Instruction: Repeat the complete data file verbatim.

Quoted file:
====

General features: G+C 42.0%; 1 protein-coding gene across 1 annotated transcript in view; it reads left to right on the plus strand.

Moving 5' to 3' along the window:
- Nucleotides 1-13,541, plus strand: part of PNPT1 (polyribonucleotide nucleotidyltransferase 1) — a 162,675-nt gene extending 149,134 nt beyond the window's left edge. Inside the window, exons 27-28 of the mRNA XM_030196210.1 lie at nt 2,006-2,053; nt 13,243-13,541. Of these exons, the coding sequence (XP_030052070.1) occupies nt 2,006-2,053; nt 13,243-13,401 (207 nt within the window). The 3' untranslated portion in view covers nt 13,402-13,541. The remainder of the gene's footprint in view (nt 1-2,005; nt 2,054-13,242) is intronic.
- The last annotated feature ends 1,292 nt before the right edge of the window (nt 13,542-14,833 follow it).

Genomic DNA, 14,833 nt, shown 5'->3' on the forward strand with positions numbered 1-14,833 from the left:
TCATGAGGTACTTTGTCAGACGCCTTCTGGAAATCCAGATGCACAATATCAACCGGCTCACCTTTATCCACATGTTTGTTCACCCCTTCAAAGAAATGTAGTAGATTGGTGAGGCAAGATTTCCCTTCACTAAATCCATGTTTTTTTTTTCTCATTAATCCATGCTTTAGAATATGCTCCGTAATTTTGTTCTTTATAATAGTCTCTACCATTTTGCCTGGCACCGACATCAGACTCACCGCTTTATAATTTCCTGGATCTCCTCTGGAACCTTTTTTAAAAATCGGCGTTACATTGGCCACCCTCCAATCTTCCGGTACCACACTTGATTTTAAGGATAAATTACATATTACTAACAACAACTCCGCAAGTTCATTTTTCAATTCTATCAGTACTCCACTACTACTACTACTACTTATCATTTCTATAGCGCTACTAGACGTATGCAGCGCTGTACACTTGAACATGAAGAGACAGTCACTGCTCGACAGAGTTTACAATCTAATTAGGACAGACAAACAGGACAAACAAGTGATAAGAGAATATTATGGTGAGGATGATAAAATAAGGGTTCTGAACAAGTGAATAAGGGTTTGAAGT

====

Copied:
General features: G+C 42.0%; 1 protein-coding gene across 1 annotated transcript in view; it reads left to right on the plus strand.

Moving 5' to 3' along the window:
- Nucleotides 1-13,541, plus strand: part of PNPT1 (polyribonucleotide nucleotidyltransferase 1) — a 162,675-nt gene extending 149,134 nt beyond the window's left edge. Inside the window, exons 27-28 of the mRNA XM_030196210.1 lie at nt 2,006-2,053; nt 13,243-13,541. Of these exons, the coding sequence (XP_030052070.1) occupies nt 2,006-2,053; nt 13,243-13,401 (207 nt within the window). The 3' untranslated portion in view covers nt 13,402-13,541. The remainder of the gene's footprint in view (nt 1-2,005; nt 2,054-13,242) is intronic.
- The last annotated feature ends 1,292 nt before the right edge of the window (nt 13,542-14,833 follow it).

Genomic DNA, 14,833 nt, shown 5'->3' on the forward strand with positions numbered 1-14,833 from the left:
TCATGAGGTACTTTGTCAGACGCCTTCTGGAAATCCAGATGCACAATATCAACCGGCTCACCTTTATCCACATGTTTGTTCACCCCTTCAAAGAAATGTAGTAGATTGGTGAGGCAAGATTTCCCTTCACTAAATCCATGTTTTTTTTTTCTCATTAATCCATGCTTTAGAATATGCTCCGTAATTTTGTTCTTTATAATAGTCTCTACCATTTTGCCTGGCACCGACATCAGACTCACCGCTTTATAATTTCCTGGATCTCCTCTGGAACCTTTTTTAAAAATCGGCGTTACATTGGCCACCCTCCAATCTTCCGGTACCACACTTGATTTTAAGGATAAATTACATATTACTAACAACAACTCCGCAAGTTCATTTTTCAATTCTATCAGTACTCCACTACTACTACTACTACTTATCATTTCTATAGCGCTACTAGACGTATGCAGCGCTGTACACTTGAACATGAAGAGACAGTCACTGCTCGACAGAGTTTACAATCTAATTAGGACAGACAAACAGGACAAACAAGTGATAAGAGAATATTATGGTGAGGATGATAAAATAAGGGTTCTGAACAAGTGAATAAGGGTTTGAAGT